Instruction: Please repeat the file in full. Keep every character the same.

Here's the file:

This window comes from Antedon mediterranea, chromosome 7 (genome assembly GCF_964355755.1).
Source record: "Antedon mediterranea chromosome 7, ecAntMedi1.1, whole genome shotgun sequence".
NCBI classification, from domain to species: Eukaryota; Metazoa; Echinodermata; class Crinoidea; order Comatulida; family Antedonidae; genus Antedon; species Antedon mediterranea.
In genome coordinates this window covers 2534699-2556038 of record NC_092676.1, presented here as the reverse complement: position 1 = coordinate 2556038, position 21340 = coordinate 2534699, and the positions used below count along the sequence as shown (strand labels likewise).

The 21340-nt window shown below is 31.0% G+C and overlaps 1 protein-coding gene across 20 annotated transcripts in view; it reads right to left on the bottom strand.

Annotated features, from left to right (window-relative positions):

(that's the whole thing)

This window comes from Antedon mediterranea, chromosome 7 (genome assembly GCF_964355755.1).
Source record: "Antedon mediterranea chromosome 7, ecAntMedi1.1, whole genome shotgun sequence".
NCBI classification, from domain to species: Eukaryota; Metazoa; Echinodermata; class Crinoidea; order Comatulida; family Antedonidae; genus Antedon; species Antedon mediterranea.
In genome coordinates this window covers 2534699-2556038 of record NC_092676.1, presented here as the reverse complement: position 1 = coordinate 2556038, position 21340 = coordinate 2534699, and the positions used below count along the sequence as shown (strand labels likewise).

The 21340-nt window shown below is 31.0% G+C and overlaps 1 protein-coding gene across 20 annotated transcripts in view; it reads right to left on the bottom strand.

Annotated features, from left to right (window-relative positions):